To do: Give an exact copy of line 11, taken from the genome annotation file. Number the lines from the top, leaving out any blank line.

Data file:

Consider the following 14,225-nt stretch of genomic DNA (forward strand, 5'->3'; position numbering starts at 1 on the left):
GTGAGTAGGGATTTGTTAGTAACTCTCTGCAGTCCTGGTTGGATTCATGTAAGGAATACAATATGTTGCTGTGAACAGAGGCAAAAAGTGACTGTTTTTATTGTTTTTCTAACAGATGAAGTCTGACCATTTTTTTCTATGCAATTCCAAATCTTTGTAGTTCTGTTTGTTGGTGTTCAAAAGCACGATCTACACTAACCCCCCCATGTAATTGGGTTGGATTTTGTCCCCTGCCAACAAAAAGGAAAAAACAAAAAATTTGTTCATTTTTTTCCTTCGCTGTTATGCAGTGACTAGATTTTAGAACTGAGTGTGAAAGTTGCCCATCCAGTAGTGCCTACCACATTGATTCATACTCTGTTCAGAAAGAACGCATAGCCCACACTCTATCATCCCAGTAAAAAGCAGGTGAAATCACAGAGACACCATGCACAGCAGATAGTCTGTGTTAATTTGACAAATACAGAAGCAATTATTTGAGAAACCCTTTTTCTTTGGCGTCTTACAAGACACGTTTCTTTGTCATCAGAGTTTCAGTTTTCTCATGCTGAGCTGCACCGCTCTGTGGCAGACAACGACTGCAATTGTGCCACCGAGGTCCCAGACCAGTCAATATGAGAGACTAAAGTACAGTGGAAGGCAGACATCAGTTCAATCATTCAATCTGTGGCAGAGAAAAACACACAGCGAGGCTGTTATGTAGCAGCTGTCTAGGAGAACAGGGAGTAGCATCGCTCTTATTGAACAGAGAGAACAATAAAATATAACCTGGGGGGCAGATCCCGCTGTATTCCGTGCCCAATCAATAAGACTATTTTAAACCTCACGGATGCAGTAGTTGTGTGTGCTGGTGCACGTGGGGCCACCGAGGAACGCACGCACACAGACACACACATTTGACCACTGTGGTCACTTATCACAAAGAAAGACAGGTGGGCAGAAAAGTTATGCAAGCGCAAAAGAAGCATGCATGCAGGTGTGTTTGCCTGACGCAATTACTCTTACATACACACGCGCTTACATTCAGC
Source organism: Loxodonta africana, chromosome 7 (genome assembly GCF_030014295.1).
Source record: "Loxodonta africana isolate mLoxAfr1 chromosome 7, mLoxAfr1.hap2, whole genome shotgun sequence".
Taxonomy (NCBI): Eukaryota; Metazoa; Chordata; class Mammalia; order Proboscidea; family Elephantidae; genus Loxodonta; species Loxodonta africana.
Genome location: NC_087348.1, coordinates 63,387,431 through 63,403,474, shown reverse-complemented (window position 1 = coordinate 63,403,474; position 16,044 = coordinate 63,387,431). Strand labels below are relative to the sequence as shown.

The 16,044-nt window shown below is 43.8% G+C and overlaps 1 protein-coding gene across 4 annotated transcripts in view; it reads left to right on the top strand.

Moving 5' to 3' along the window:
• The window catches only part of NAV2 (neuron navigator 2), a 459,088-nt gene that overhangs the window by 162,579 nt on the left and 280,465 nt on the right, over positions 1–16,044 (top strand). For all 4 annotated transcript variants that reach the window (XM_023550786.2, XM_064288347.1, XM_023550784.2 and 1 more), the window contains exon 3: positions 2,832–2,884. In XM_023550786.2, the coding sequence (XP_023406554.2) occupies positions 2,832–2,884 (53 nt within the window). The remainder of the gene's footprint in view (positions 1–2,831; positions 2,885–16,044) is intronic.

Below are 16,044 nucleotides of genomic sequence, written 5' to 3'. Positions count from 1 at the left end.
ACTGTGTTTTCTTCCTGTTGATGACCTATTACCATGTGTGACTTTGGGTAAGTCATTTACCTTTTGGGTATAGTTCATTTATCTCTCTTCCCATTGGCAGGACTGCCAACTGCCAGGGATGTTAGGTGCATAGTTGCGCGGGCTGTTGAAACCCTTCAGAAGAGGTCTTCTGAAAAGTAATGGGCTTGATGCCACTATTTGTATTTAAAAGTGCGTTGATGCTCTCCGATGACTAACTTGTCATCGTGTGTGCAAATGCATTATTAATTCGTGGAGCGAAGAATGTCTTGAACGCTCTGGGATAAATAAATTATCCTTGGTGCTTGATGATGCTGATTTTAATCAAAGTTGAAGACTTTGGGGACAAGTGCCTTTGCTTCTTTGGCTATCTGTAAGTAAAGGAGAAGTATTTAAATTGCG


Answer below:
ACTGTGTTTTCTTCCTGTTGATGACCTATTACCATGTGTGACTTTGGGTAAGTCATTTACCTTTTGGGTATAGTTCATTTATCTCTCTTCCCATTGGCAGGACTGCCAACTGCCAGGGATGTTAGGTGCATAGTTGCGCGGGCTGTTGAAACCCTTCAGAAGAGGTCTTCTGAAAAGTAATGGGCTTGATGCCACTATTTGTATTTAAAAGTGCGTTGATGCTCTCCGATGACTAACTTGTCATCGTGTGTGCAAATGCATTATTAATTCGTGGAGCGAAGAATGTCTTGAACGCTCTGGGATAAATAAATTATCCTTGGTGCTTGATGATGCTGATTTTAATCAAAGTTGAAGACTTTGGGGACAAGTGCCTTTGCTTCTTTGGCTATCTGTAAGTAAAGGAGAAGTATTTAAATTGCG